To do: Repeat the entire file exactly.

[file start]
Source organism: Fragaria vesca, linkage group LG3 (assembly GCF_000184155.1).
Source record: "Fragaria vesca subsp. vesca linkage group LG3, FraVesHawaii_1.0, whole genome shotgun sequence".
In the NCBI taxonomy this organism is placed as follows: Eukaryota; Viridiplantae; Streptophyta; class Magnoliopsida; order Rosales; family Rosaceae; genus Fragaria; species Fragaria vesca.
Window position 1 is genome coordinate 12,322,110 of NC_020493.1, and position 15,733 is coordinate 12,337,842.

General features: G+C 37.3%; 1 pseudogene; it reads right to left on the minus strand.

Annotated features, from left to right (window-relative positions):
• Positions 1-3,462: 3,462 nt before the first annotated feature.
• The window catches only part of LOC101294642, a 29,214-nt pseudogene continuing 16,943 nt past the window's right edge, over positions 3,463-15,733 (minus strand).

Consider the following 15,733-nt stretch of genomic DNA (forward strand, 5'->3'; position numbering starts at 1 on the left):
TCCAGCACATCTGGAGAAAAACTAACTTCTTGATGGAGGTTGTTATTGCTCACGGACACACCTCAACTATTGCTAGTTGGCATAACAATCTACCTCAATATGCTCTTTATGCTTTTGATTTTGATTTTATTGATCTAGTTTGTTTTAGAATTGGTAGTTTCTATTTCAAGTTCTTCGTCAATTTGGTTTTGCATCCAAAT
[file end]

Source organism: Fragaria vesca, linkage group LG3 (assembly GCF_000184155.1).
Source record: "Fragaria vesca subsp. vesca linkage group LG3, FraVesHawaii_1.0, whole genome shotgun sequence".
In the NCBI taxonomy this organism is placed as follows: Eukaryota; Viridiplantae; Streptophyta; class Magnoliopsida; order Rosales; family Rosaceae; genus Fragaria; species Fragaria vesca.
Window position 1 is genome coordinate 12,322,110 of NC_020493.1, and position 15,733 is coordinate 12,337,842.

General features: G+C 37.3%; 1 pseudogene; it reads right to left on the minus strand.

Annotated features, from left to right (window-relative positions):
• Positions 1-3,462: 3,462 nt before the first annotated feature.
• The window catches only part of LOC101294642, a 29,214-nt pseudogene continuing 16,943 nt past the window's right edge, over positions 3,463-15,733 (minus strand).

Consider the following 15,733-nt stretch of genomic DNA (forward strand, 5'->3'; position numbering starts at 1 on the left):
TCCAGCACATCTGGAGAAAAACTAACTTCTTGATGGAGGTTGTTATTGCTCACGGACACACCTCAACTATTGCTAGTTGGCATAACAATCTACCTCAATATGCTCTTTATGCTTTTGATTTTGATTTTATTGATCTAGTTTGTTTTAGAATTGGTAGTTTCTATTTCAAGTTCTTCGTCAATTTGGTTTTGCATCCAAAT